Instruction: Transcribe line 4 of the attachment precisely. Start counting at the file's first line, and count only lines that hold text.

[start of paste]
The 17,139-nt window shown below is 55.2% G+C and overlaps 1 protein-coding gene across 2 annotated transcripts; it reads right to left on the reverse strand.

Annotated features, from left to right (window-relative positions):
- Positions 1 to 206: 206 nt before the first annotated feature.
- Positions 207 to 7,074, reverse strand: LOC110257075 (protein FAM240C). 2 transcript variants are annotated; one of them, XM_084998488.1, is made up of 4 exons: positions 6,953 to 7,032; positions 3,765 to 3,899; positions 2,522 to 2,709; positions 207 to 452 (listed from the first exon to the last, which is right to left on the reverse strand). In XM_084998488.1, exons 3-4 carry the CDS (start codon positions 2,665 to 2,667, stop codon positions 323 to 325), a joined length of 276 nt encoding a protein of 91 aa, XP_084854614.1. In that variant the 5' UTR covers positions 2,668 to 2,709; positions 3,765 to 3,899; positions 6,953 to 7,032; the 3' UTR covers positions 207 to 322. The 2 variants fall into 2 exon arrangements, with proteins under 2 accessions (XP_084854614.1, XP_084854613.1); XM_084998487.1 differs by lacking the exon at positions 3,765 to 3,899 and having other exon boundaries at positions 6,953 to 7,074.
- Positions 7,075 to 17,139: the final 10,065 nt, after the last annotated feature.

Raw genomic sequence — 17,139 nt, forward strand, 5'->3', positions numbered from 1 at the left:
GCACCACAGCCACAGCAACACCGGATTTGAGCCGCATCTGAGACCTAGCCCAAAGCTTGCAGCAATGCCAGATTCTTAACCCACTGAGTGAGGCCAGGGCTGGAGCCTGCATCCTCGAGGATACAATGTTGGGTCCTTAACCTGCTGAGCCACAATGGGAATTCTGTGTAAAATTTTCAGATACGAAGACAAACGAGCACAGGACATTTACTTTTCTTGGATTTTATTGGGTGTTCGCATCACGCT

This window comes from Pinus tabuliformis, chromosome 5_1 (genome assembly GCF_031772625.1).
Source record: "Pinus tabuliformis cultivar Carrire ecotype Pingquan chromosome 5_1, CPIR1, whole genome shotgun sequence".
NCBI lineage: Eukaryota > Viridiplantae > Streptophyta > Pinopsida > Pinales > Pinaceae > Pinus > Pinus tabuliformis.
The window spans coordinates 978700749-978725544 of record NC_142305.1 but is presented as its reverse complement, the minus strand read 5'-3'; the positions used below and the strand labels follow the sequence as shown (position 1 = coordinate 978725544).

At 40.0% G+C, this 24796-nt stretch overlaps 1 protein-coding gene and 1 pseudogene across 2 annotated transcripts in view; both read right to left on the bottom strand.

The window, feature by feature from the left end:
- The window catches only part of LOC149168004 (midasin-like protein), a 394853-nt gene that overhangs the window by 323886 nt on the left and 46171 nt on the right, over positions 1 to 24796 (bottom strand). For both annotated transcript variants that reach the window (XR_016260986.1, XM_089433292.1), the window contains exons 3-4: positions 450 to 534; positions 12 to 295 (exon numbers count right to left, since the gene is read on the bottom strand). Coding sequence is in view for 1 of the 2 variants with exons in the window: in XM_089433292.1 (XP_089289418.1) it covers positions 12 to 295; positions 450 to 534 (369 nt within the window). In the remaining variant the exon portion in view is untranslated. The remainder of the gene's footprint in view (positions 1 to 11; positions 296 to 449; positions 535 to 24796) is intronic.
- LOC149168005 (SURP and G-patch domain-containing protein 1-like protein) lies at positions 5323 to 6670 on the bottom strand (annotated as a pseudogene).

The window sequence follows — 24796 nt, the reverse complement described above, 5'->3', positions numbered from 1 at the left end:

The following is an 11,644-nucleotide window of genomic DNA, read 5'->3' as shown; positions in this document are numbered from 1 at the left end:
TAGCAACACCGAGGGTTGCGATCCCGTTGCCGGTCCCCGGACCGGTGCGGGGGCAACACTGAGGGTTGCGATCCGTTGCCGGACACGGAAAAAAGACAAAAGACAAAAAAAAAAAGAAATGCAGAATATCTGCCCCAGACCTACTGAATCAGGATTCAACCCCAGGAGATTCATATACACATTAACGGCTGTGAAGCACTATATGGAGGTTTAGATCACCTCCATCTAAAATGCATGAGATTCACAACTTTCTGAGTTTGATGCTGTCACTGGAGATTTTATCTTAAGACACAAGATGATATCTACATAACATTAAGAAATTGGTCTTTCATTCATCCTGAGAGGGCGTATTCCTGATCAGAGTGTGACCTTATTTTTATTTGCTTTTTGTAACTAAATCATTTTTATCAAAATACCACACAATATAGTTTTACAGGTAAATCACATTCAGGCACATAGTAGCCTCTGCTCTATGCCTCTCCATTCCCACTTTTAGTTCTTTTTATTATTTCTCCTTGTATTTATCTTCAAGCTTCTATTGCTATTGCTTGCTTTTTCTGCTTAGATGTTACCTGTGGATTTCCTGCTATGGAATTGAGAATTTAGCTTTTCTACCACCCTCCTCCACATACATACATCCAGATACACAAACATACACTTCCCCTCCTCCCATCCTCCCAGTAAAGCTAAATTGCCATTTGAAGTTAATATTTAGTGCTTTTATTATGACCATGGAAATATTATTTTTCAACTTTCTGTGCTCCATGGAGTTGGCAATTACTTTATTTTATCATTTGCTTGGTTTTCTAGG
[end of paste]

- Positions 207 to 7,074, reverse strand: LOC110257075 (protein FAM240C). 2 transcript variants are annotated; one of them, XM_084998488.1, is made up of 4 exons: positions 6,953 to 7,032; positions 3,765 to 3,899; positions 2,522 to 2,709; positions 207 to 452 (listed from the first exon to the last, which is right to left on the reverse strand). In XM_084998488.1, exons 3-4 carry the CDS (start codon positions 2,665 to 2,667, stop codon positions 323 to 325), a joined length of 276 nt encoding a protein of 91 aa, XP_084854614.1. In that variant the 5' UTR covers positions 2,668 to 2,709; positions 3,765 to 3,899; positions 6,953 to 7,032; the 3' UTR covers positions 207 to 322. The 2 variants fall into 2 exon arrangements, with proteins under 2 accessions (XP_084854614.1, XP_084854613.1); XM_084998487.1 differs by lacking the exon at positions 3,765 to 3,899 and having other exon boundaries at positions 6,953 to 7,074.